George Ishak, a prominent leader of the January 25 revolution and the Kefaya Movement, told EgyptSource he was “astonished” by the campaign to amend the constitution and claims that it limits the powers of the president. “All such scenarios about impeaching the president are very theoretical and have no relation to the reality we’re experiencing now,” Ishak said. “President Sisi enjoys wide popularity, and nearly all those who decided to run for parliament have declared in advance they wanted to back Sisi’s plans. So, where are those fears coming from, and how can [we] imagine a situation whereby two-thirds of parliament members want to impeach the president?”

A Campaign against January 25

Nour Farahat, prominent lawyer and law professor at Mansoura University, told EgyptSource the real aim of the campaign to amend the constitution is to “end, once and for, all any traces of the January 25 revolution against Mubarak.”

While the protests on June 30, 2013 that led to Morsi’s removal brought together secular parties and different groups that opposed the Muslim Brotherhood, divisions among them quickly emerged following Morsi’s ouster. Mubarak’s supporters interpreted June 30 as an uprising not just against the Brotherhood, but against all those who took part in the January 25 revolution. Hardline supporters of his regime repeatedly point out that several members of the fifty person committee that drafted the 2014 constitution were strong supporters of the January 25 revolution. Azmy Megahed, a member of Shahin’s campaign, claims that some of those who drafted the constitution “stood against the Supreme Council of the Armed Forces [that took power after Mubarak’s removal], shouting slogans against the army. We should not have allowed such people to write our constitution.”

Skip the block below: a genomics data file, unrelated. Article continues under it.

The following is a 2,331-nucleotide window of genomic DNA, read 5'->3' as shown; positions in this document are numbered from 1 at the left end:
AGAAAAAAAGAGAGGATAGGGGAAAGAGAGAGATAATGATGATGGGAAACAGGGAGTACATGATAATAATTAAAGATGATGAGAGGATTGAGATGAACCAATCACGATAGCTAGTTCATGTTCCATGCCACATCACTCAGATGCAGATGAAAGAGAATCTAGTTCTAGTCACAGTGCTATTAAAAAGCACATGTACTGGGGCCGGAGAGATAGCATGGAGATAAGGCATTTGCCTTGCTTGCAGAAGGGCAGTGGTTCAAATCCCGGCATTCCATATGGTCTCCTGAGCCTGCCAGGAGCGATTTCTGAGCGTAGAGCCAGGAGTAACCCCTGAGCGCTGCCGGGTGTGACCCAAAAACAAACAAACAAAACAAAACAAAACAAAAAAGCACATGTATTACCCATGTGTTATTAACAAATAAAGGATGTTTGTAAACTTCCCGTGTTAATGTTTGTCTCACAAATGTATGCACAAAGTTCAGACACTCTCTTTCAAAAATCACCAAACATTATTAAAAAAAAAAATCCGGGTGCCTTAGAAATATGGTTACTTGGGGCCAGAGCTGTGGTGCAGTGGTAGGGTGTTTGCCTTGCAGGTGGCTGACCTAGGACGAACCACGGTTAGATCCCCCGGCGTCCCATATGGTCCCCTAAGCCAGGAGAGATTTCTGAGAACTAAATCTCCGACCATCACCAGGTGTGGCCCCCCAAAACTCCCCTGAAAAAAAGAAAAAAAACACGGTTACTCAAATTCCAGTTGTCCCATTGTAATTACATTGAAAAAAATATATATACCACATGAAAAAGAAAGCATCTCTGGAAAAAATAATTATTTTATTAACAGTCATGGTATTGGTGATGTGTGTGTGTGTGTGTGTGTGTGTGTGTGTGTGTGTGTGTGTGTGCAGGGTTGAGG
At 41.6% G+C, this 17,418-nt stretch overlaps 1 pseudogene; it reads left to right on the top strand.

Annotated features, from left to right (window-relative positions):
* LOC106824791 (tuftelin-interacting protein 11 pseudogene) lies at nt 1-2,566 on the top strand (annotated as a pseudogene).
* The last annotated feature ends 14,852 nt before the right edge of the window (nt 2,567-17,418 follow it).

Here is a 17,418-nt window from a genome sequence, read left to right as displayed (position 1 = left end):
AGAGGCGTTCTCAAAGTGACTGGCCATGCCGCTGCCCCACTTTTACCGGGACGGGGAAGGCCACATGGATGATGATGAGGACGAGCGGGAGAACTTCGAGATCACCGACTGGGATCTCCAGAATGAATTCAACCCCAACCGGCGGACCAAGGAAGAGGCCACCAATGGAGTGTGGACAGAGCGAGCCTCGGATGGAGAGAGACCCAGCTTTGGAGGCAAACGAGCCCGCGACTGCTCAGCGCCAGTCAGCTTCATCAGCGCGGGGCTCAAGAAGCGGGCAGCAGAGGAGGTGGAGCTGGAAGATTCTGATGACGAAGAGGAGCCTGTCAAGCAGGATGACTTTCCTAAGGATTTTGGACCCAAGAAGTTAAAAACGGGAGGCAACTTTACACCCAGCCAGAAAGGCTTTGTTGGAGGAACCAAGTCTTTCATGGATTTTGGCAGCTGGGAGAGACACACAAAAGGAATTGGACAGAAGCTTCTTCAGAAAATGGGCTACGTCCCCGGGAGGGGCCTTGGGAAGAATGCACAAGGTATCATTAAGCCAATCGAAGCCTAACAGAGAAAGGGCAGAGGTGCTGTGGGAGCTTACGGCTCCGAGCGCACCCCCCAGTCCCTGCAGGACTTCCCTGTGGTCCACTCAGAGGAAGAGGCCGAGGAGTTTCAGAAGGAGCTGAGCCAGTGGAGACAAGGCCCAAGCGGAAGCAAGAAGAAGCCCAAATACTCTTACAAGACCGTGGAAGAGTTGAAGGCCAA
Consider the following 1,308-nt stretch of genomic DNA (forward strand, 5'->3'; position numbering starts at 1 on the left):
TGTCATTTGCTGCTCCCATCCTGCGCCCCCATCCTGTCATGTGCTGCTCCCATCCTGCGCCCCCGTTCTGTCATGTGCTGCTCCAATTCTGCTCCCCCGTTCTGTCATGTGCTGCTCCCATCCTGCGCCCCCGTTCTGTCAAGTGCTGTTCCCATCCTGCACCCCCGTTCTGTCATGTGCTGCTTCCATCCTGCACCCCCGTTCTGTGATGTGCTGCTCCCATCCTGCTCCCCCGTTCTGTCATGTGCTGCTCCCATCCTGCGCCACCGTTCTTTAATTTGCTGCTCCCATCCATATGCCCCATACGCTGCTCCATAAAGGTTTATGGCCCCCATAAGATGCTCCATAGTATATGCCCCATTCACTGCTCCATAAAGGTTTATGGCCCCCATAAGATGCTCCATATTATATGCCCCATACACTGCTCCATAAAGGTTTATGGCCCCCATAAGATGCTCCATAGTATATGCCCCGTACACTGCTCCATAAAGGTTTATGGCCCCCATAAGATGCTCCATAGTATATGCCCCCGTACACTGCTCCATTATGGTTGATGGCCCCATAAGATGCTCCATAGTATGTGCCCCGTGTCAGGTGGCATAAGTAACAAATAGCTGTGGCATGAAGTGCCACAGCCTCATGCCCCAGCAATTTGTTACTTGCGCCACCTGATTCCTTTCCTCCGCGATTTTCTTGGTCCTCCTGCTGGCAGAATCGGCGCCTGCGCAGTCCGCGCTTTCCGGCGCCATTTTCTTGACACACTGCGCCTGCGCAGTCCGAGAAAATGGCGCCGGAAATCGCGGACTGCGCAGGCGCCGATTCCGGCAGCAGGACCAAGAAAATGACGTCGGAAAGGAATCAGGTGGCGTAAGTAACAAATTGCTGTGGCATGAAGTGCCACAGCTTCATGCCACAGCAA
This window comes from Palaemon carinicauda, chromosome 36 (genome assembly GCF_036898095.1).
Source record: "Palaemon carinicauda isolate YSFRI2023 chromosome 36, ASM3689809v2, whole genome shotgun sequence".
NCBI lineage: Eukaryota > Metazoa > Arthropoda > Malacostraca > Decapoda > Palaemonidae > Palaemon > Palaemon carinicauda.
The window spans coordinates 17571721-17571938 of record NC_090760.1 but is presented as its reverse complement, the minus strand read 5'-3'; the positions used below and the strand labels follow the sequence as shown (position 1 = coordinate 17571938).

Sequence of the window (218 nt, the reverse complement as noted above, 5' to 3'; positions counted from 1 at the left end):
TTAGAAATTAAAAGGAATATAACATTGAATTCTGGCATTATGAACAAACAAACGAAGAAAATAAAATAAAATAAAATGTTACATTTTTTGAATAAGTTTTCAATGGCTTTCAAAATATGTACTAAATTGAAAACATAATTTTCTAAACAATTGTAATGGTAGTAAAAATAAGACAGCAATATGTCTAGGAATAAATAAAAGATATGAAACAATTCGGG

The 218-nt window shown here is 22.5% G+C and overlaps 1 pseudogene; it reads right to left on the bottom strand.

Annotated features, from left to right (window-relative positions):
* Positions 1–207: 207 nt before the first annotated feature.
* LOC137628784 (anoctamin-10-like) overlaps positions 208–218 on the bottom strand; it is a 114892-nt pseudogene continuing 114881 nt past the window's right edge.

Farahat said that Mubarak supporters were “very angry” that the preamble of the 2014 constitution praised the January 25 revolution and considered it a basis of legitimacy for the new regime, along with the June 30 revolt against Morsi.

Former minister and member of the National Front to Protect the Constitution Ahmed al-Boraie believes those calling for amendments to the constitution are opposed to the basic rights and freedoms that the constitution guarantees, including freedom of expression, freedom of assembly, freedom of association, and women’s rights. “We have been suffering from many laws issued over the past two years that disregard the rights stated in the 2014 constitution,” Boraie says, listing the Protest Law, the anti-terrorism law, and a law that expands the jurisdiction of military courts. “Now those supporting amending the constitution don’t even want to see those rights written on paper.” 

Khaled Dawoud is currently Deputy Editor-in-Chief of Al-Ahram Weekly, an English language weekly published by Egypt’s oldest news establishment, Al-Ahram. He is also the former official spokesman of social-liberal Al-Dostour Party established by Nobel Peace Prize Winner Dr. Mohamed ElBaradei.